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Work-related Contact Dermatitis in Dentistry

Health and SafetyWork-related contact dermatitis is a common form of skin disease which can affect members of the dental team [1].  It is an inflammatory condition caused by exposure of the skin to outside agents and can result in irritation, redness, cracking and blistering [2].

The main causes of work-related contact dermatitis in the dental team are chemicals which may be present in both natural rubber latex and synthetic rubber (nitrile) gloves (see Latex Allergies), soaps and cleansers used for hand washing and ‘wet-work’ (e.g. having wet skin through frequent hand washing or surface cleaning).

Other allergenic or irritating chemicals found in the dental practice are those used for decontamination of instruments and the development of X-ray films. Less common skin problems, such as contact urticaria, may be due to occupational exposure to natural latex rubber proteins in sensitised individuals (see Latex Allergies).

Work-related dermatitis can be debilitating and, if confirmed by a GMP, is a RIDDOR-reportable work-related disease. The risks of work-related dermatitis can be reduced by putting in place suitable measures to reduce the skin’s exposure to allergenic or irritating materials.

Consider using alternative approaches such as automation (e.g. use a machine to decontaminate instruments) or introduce less hazardous products.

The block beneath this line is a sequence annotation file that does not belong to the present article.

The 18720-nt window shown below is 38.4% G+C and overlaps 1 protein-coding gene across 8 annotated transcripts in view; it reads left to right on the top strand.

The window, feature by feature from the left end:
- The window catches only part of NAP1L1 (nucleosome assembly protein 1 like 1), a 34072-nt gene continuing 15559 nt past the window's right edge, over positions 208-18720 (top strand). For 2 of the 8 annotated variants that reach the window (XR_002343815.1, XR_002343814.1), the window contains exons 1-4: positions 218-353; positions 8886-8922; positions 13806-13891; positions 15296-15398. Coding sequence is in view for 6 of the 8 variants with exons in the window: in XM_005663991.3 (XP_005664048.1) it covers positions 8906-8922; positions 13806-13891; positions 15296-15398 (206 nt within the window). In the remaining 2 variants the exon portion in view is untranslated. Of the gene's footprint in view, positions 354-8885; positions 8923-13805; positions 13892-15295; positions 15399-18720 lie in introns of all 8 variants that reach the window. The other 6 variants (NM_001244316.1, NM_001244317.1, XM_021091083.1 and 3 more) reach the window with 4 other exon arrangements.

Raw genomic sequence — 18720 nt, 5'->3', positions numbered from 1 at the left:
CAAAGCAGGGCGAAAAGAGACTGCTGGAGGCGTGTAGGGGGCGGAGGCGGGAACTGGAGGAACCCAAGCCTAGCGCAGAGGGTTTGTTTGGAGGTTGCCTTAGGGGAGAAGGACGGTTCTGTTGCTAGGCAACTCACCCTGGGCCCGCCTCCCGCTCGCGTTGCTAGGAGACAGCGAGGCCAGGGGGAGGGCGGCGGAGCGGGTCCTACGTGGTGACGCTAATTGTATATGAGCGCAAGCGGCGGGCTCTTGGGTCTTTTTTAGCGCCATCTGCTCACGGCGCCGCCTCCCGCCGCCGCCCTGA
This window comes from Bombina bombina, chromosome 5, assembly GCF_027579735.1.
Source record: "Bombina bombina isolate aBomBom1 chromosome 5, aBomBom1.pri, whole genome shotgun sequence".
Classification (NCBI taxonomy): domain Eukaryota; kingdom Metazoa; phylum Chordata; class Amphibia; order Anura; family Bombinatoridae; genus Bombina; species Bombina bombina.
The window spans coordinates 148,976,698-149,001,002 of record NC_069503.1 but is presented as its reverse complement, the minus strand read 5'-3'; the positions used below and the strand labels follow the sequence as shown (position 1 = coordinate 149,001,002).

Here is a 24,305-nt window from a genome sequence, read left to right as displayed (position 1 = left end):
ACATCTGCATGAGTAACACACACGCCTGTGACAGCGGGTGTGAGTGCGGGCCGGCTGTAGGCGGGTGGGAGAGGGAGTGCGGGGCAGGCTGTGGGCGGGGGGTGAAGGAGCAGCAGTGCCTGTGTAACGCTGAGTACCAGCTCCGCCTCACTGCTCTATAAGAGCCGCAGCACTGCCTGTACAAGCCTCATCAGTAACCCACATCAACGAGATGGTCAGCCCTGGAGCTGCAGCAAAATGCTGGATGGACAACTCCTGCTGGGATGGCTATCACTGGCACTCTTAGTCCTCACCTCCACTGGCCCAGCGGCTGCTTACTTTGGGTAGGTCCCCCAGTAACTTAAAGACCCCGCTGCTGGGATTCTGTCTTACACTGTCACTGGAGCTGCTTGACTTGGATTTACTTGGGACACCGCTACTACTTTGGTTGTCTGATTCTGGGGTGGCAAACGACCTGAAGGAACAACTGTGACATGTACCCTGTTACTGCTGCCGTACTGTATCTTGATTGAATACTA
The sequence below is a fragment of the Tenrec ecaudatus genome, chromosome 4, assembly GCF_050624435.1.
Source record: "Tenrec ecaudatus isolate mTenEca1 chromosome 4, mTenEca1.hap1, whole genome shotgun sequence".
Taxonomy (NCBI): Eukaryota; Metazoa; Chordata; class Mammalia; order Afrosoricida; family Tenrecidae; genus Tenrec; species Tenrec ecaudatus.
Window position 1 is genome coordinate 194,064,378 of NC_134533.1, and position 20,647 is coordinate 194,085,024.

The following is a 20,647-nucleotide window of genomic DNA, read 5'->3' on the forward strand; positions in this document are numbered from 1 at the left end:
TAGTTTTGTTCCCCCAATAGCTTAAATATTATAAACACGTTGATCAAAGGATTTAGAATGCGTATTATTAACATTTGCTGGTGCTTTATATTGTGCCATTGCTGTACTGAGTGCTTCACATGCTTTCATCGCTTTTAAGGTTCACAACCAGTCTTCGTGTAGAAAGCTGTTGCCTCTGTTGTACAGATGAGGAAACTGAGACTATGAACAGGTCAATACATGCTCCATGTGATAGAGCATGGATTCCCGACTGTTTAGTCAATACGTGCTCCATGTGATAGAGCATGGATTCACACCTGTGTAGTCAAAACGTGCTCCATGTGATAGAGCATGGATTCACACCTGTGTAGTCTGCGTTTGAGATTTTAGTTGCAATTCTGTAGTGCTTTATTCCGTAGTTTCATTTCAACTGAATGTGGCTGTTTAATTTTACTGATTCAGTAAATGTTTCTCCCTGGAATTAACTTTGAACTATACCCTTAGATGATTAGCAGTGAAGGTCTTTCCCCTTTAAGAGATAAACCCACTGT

Provide suitable Personal Protective Equipment, bearing in mind that this in itself can be a risk factor for contact dermatitis.

Provide hand hygiene products (e.g. gentle soaps) that are both effective and minimise the risk of skin disease [3].

Train employees in use of equipment and gloves, correct hand cleaning and skin care measures (e.g. regular use of moisturisers) [3].

Provide good hand-drying facilities (e.g. good-quality, soft paper towels).

Provide emollients in suitable dispensers to prevent cross-contamination [3].

Consider using a system of skin-checking to ensure these preventative measures are working [2,4]. Seek advice from a GMP or local OHS if you suspect a member of your staff has developed contact dermatitis.


Sources of Information

  1. Work-related Contact Dermatitis in Dentistry (webpage). Health and Safety Executive (www.hse.gov.uk/skin/employ/highrisk/dental.htm)
  2. Skin care (downloadable posters). Health and Safety Executive (www.hse.gov.uk/skin/professional/posters.htm)
  3. Hand Hygiene (Chapter 1.2) and Personal Protective Equipment (Chapter 1.4). National Infection Prevention and Control Manual. Health Protection Scotland   (www.nipcm.hps.scot.nhs.uk)
  4. How do I prevent skin problems in my business? (webpage) Health and Safety Executive (www.hse.gov.uk/skin/employ/prevention.htm)